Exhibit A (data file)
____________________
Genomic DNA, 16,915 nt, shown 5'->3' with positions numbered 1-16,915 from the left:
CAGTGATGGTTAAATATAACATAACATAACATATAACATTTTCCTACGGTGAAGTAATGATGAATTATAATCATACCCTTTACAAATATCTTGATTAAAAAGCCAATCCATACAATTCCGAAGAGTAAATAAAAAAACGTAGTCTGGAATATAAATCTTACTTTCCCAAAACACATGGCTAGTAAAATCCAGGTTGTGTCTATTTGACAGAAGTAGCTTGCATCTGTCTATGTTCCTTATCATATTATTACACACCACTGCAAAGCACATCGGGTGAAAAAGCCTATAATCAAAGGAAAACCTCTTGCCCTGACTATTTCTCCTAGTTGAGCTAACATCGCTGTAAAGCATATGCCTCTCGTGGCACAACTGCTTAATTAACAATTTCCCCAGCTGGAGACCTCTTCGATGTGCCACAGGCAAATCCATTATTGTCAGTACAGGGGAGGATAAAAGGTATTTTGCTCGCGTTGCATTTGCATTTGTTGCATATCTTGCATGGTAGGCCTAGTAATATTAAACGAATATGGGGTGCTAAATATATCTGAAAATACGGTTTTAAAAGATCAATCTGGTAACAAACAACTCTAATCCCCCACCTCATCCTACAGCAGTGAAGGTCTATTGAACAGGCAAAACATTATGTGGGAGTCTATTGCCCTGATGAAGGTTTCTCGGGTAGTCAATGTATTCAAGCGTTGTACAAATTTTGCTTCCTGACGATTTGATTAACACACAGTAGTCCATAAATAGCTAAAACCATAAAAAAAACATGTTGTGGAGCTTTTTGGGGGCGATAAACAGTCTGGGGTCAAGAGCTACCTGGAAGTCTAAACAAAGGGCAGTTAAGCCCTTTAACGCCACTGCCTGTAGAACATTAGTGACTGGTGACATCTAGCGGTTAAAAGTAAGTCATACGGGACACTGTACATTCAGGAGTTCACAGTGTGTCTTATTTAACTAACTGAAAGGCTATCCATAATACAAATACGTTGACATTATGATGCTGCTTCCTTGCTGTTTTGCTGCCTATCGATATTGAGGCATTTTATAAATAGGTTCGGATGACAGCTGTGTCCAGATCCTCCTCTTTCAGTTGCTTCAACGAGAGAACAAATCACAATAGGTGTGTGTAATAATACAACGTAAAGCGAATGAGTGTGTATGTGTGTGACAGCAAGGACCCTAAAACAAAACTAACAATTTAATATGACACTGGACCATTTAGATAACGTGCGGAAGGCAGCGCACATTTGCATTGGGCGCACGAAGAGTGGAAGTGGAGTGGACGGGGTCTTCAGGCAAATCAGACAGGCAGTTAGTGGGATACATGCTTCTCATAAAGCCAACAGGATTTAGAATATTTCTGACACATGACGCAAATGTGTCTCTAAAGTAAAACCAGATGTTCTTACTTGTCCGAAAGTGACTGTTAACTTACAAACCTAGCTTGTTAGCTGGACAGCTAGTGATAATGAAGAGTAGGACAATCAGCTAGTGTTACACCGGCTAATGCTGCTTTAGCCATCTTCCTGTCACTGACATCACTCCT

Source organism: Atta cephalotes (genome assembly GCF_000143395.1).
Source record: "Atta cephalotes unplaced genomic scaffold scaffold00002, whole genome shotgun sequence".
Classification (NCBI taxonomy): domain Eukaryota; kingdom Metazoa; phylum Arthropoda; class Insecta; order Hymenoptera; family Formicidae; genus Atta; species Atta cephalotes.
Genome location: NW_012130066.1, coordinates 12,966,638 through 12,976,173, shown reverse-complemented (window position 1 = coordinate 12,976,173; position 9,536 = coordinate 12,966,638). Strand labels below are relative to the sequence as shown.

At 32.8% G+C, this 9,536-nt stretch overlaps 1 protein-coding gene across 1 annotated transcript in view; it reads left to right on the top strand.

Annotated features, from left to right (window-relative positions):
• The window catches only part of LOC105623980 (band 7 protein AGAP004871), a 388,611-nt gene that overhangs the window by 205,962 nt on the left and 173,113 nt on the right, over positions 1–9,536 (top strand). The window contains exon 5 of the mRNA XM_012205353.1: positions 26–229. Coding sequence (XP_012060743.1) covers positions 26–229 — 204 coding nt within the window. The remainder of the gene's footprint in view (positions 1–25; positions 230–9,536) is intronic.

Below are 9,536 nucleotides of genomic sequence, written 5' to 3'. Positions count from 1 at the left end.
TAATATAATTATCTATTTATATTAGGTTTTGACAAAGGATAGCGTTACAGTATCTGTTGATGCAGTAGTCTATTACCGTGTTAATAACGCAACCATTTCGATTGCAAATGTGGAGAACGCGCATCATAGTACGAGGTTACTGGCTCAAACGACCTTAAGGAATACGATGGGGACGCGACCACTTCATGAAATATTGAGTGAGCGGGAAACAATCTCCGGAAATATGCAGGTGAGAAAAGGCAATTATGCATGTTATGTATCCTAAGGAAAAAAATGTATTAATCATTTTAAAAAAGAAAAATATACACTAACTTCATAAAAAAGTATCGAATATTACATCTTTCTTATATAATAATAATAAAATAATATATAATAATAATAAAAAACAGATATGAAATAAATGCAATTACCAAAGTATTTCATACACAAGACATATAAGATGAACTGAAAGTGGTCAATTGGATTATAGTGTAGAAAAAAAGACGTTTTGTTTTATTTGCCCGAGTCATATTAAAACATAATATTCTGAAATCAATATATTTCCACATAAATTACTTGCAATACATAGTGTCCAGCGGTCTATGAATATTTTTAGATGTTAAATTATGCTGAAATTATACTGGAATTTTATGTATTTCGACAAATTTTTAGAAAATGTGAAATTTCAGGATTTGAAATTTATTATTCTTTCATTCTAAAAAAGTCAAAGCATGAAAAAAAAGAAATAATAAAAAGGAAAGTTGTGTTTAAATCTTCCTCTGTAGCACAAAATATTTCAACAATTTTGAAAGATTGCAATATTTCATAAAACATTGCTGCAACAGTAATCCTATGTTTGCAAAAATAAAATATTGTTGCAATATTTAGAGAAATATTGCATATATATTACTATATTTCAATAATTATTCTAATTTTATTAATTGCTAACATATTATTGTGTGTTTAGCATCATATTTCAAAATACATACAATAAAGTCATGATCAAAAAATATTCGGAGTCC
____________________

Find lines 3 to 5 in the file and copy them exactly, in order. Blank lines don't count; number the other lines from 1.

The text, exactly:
Source organism: Atta cephalotes (genome assembly GCF_000143395.1).
Source record: "Atta cephalotes unplaced genomic scaffold scaffold00002, whole genome shotgun sequence".
Classification (NCBI taxonomy): domain Eukaryota; kingdom Metazoa; phylum Arthropoda; class Insecta; order Hymenoptera; family Formicidae; genus Atta; species Atta cephalotes.